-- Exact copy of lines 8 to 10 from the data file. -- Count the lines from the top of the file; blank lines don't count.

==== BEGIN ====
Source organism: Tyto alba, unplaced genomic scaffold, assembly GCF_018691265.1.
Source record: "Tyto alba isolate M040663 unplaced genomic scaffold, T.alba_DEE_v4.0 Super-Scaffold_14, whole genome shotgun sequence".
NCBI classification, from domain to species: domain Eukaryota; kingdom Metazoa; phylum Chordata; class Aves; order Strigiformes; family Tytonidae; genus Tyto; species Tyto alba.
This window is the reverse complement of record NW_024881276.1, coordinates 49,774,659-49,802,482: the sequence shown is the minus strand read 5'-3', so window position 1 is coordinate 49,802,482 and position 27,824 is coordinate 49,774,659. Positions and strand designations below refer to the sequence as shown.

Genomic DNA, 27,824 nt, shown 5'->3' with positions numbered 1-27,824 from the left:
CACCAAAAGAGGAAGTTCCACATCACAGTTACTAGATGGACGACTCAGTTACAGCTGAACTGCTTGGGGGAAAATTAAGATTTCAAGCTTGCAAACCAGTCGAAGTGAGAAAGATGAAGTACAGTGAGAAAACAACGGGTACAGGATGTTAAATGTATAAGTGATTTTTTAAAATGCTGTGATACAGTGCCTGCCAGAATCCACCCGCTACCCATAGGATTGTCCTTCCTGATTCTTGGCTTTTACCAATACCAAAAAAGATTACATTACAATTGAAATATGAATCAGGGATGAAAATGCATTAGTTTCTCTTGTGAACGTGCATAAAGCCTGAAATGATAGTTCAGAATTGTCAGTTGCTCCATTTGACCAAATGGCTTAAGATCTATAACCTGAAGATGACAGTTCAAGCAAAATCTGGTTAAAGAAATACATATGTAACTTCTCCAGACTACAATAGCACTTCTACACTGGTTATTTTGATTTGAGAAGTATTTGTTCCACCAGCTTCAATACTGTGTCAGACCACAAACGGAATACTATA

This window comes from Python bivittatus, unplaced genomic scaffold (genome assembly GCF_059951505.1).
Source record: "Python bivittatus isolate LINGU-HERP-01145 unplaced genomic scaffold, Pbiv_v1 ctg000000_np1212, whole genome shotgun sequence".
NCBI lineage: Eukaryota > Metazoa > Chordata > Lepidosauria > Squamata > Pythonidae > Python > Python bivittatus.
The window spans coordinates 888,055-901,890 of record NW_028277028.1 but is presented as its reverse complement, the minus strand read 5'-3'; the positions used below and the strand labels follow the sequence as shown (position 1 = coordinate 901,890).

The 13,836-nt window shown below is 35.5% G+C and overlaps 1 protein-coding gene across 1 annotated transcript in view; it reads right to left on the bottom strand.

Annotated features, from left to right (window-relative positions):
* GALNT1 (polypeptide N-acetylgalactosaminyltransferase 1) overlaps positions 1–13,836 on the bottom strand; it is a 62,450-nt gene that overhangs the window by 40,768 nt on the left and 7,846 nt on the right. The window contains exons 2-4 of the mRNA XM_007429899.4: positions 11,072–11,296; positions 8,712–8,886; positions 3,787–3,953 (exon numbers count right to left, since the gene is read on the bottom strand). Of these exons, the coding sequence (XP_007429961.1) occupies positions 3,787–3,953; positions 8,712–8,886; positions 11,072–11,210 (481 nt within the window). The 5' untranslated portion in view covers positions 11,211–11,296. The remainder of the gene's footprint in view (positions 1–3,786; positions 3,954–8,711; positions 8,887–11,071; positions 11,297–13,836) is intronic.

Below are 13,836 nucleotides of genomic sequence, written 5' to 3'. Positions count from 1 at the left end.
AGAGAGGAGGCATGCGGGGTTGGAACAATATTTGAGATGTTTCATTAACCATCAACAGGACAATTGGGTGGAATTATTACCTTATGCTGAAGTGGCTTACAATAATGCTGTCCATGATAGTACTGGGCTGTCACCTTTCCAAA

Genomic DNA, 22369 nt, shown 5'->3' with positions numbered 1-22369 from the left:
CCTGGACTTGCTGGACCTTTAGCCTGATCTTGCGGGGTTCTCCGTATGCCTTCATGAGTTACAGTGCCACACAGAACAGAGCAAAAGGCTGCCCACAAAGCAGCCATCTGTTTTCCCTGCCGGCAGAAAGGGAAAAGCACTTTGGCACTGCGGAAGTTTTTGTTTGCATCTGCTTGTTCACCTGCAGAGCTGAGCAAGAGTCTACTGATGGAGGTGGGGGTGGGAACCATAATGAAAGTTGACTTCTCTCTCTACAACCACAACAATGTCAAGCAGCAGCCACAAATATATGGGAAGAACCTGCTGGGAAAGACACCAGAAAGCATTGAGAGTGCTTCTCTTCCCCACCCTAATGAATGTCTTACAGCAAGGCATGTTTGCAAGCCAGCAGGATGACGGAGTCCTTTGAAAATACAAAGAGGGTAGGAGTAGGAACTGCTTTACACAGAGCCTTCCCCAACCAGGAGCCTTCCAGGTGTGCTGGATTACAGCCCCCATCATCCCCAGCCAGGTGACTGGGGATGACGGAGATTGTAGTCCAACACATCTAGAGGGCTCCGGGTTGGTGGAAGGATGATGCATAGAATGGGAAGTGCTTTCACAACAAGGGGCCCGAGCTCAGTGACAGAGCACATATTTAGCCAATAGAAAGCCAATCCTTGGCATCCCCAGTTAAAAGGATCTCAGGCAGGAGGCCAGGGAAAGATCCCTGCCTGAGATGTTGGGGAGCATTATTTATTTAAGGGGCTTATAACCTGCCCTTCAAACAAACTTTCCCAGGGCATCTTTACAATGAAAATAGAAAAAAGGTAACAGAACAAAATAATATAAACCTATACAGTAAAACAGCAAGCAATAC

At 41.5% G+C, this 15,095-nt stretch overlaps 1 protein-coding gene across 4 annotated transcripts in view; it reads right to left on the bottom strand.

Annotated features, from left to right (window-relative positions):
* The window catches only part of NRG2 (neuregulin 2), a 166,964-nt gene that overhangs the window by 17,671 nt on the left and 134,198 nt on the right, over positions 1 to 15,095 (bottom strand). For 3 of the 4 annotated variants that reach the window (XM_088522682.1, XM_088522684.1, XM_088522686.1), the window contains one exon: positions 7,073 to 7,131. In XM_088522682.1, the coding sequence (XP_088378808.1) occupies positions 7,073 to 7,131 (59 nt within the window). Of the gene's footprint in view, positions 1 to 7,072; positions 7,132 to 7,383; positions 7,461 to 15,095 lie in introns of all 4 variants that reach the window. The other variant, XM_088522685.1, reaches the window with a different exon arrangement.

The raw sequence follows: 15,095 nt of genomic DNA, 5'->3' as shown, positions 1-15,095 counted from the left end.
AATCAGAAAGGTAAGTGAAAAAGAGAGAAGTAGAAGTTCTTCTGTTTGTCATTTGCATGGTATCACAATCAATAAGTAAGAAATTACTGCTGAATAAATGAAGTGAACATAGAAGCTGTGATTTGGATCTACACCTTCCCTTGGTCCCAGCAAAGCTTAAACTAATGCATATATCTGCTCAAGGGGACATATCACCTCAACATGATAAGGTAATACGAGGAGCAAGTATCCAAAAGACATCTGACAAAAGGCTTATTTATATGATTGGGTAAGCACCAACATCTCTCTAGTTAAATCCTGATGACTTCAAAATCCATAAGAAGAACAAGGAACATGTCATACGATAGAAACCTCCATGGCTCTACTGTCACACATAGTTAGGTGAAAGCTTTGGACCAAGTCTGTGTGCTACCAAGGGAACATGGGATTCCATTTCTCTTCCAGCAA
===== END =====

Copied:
Source record: "Python bivittatus isolate LINGU-HERP-01145 unplaced genomic scaffold, Pbiv_v1 ctg000000_np1212, whole genome shotgun sequence".
NCBI lineage: Eukaryota > Metazoa > Chordata > Lepidosauria > Squamata > Pythonidae > Python > Python bivittatus.
The window spans coordinates 888,055-901,890 of record NW_028277028.1 but is presented as its reverse complement, the minus strand read 5'-3'; the positions used below and the strand labels follow the sequence as shown (position 1 = coordinate 901,890).